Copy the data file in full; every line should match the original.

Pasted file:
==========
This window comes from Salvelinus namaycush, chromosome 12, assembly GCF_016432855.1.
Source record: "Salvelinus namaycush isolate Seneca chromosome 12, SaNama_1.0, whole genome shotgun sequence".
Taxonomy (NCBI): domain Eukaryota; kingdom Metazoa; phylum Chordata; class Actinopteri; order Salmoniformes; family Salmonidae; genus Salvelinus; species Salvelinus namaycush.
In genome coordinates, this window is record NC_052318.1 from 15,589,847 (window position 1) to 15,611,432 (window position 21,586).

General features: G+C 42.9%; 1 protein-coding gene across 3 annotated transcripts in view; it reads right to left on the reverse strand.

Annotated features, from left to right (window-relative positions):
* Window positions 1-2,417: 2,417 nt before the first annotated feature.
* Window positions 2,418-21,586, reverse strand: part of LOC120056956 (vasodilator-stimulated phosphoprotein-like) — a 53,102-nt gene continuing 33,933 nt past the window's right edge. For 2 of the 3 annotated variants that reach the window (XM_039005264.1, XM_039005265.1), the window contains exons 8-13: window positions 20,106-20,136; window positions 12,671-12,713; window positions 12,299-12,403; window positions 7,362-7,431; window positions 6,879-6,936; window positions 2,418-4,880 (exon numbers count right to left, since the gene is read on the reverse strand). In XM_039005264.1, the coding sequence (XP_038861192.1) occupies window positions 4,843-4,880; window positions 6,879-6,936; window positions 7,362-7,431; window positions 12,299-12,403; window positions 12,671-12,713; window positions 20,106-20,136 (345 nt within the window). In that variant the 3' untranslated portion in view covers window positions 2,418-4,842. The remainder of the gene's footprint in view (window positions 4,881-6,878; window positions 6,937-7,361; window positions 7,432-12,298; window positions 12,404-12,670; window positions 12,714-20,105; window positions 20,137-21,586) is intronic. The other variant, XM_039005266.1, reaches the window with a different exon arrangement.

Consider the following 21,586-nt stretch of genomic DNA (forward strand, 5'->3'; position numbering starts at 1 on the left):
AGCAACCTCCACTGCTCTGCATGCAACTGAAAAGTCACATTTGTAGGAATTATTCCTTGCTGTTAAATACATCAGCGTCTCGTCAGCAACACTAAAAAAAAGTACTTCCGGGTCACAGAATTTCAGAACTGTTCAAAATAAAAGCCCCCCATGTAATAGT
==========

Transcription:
This window comes from Salvelinus namaycush, chromosome 12, assembly GCF_016432855.1.
Source record: "Salvelinus namaycush isolate Seneca chromosome 12, SaNama_1.0, whole genome shotgun sequence".
Taxonomy (NCBI): domain Eukaryota; kingdom Metazoa; phylum Chordata; class Actinopteri; order Salmoniformes; family Salmonidae; genus Salvelinus; species Salvelinus namaycush.
In genome coordinates, this window is record NC_052318.1 from 15,589,847 (window position 1) to 15,611,432 (window position 21,586).

General features: G+C 42.9%; 1 protein-coding gene across 3 annotated transcripts in view; it reads right to left on the reverse strand.

Annotated features, from left to right (window-relative positions):
* Window positions 1-2,417: 2,417 nt before the first annotated feature.
* Window positions 2,418-21,586, reverse strand: part of LOC120056956 (vasodilator-stimulated phosphoprotein-like) — a 53,102-nt gene continuing 33,933 nt past the window's right edge. For 2 of the 3 annotated variants that reach the window (XM_039005264.1, XM_039005265.1), the window contains exons 8-13: window positions 20,106-20,136; window positions 12,671-12,713; window positions 12,299-12,403; window positions 7,362-7,431; window positions 6,879-6,936; window positions 2,418-4,880 (exon numbers count right to left, since the gene is read on the reverse strand). In XM_039005264.1, the coding sequence (XP_038861192.1) occupies window positions 4,843-4,880; window positions 6,879-6,936; window positions 7,362-7,431; window positions 12,299-12,403; window positions 12,671-12,713; window positions 20,106-20,136 (345 nt within the window). In that variant the 3' untranslated portion in view covers window positions 2,418-4,842. The remainder of the gene's footprint in view (window positions 4,881-6,878; window positions 6,937-7,361; window positions 7,432-12,298; window positions 12,404-12,670; window positions 12,714-20,105; window positions 20,137-21,586) is intronic. The other variant, XM_039005266.1, reaches the window with a different exon arrangement.

Consider the following 21,586-nt stretch of genomic DNA (forward strand, 5'->3'; position numbering starts at 1 on the left):
AGCAACCTCCACTGCTCTGCATGCAACTGAAAAGTCACATTTGTAGGAATTATTCCTTGCTGTTAAATACATCAGCGTCTCGTCAGCAACACTAAAAAAAAGTACTTCCGGGTCACAGAATTTCAGAACTGTTCAAAATAAAAGCCCCCCATGTAATAGT